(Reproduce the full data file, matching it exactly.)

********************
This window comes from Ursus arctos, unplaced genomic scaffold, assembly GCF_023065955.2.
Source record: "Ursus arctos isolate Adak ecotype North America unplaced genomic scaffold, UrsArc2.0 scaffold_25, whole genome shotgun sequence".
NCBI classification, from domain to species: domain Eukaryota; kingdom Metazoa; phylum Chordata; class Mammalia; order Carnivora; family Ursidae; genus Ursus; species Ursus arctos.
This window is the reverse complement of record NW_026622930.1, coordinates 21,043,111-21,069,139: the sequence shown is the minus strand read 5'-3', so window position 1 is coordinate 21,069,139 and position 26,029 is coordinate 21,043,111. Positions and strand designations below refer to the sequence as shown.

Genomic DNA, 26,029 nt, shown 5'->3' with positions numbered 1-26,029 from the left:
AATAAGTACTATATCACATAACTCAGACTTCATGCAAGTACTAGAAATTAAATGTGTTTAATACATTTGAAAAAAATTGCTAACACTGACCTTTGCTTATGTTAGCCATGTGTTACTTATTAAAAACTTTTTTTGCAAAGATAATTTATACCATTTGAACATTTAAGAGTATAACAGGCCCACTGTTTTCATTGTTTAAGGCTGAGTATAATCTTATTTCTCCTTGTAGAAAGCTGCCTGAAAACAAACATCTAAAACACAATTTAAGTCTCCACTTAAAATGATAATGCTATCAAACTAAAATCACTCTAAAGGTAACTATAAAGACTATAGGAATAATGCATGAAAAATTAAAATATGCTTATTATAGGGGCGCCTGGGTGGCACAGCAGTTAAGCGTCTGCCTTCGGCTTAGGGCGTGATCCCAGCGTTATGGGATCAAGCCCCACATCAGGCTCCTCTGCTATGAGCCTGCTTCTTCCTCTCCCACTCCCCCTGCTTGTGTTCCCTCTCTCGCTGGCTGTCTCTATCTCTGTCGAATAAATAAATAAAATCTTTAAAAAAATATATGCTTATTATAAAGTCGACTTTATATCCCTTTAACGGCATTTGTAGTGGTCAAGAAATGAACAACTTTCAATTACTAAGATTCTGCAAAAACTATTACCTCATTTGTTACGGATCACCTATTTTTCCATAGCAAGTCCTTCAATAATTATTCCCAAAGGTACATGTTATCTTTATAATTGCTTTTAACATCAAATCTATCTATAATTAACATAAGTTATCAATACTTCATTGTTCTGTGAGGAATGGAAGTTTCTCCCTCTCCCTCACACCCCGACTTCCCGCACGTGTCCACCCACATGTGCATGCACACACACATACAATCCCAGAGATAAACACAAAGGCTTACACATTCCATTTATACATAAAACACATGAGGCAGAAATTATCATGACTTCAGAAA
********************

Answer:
This window comes from Ursus arctos, unplaced genomic scaffold, assembly GCF_023065955.2.
Source record: "Ursus arctos isolate Adak ecotype North America unplaced genomic scaffold, UrsArc2.0 scaffold_25, whole genome shotgun sequence".
NCBI classification, from domain to species: domain Eukaryota; kingdom Metazoa; phylum Chordata; class Mammalia; order Carnivora; family Ursidae; genus Ursus; species Ursus arctos.
This window is the reverse complement of record NW_026622930.1, coordinates 21,043,111-21,069,139: the sequence shown is the minus strand read 5'-3', so window position 1 is coordinate 21,069,139 and position 26,029 is coordinate 21,043,111. Positions and strand designations below refer to the sequence as shown.

Genomic DNA, 26,029 nt, shown 5'->3' with positions numbered 1-26,029 from the left:
AATAAGTACTATATCACATAACTCAGACTTCATGCAAGTACTAGAAATTAAATGTGTTTAATACATTTGAAAAAAATTGCTAACACTGACCTTTGCTTATGTTAGCCATGTGTTACTTATTAAAAACTTTTTTTGCAAAGATAATTTATACCATTTGAACATTTAAGAGTATAACAGGCCCACTGTTTTCATTGTTTAAGGCTGAGTATAATCTTATTTCTCCTTGTAGAAAGCTGCCTGAAAACAAACATCTAAAACACAATTTAAGTCTCCACTTAAAATGATAATGCTATCAAACTAAAATCACTCTAAAGGTAACTATAAAGACTATAGGAATAATGCATGAAAAATTAAAATATGCTTATTATAGGGGCGCCTGGGTGGCACAGCAGTTAAGCGTCTGCCTTCGGCTTAGGGCGTGATCCCAGCGTTATGGGATCAAGCCCCACATCAGGCTCCTCTGCTATGAGCCTGCTTCTTCCTCTCCCACTCCCCCTGCTTGTGTTCCCTCTCTCGCTGGCTGTCTCTATCTCTGTCGAATAAATAAATAAAATCTTTAAAAAAATATATGCTTATTATAAAGTCGACTTTATATCCCTTTAACGGCATTTGTAGTGGTCAAGAAATGAACAACTTTCAATTACTAAGATTCTGCAAAAACTATTACCTCATTTGTTACGGATCACCTATTTTTCCATAGCAAGTCCTTCAATAATTATTCCCAAAGGTACATGTTATCTTTATAATTGCTTTTAACATCAAATCTATCTATAATTAACATAAGTTATCAATACTTCATTGTTCTGTGAGGAATGGAAGTTTCTCCCTCTCCCTCACACCCCGACTTCCCGCACGTGTCCACCCACATGTGCATGCACACACACATACAATCCCAGAGATAAACACAAAGGCTTACACATTCCATTTATACATAAAACACATGAGGCAGAAATTATCATGACTTCAGAAA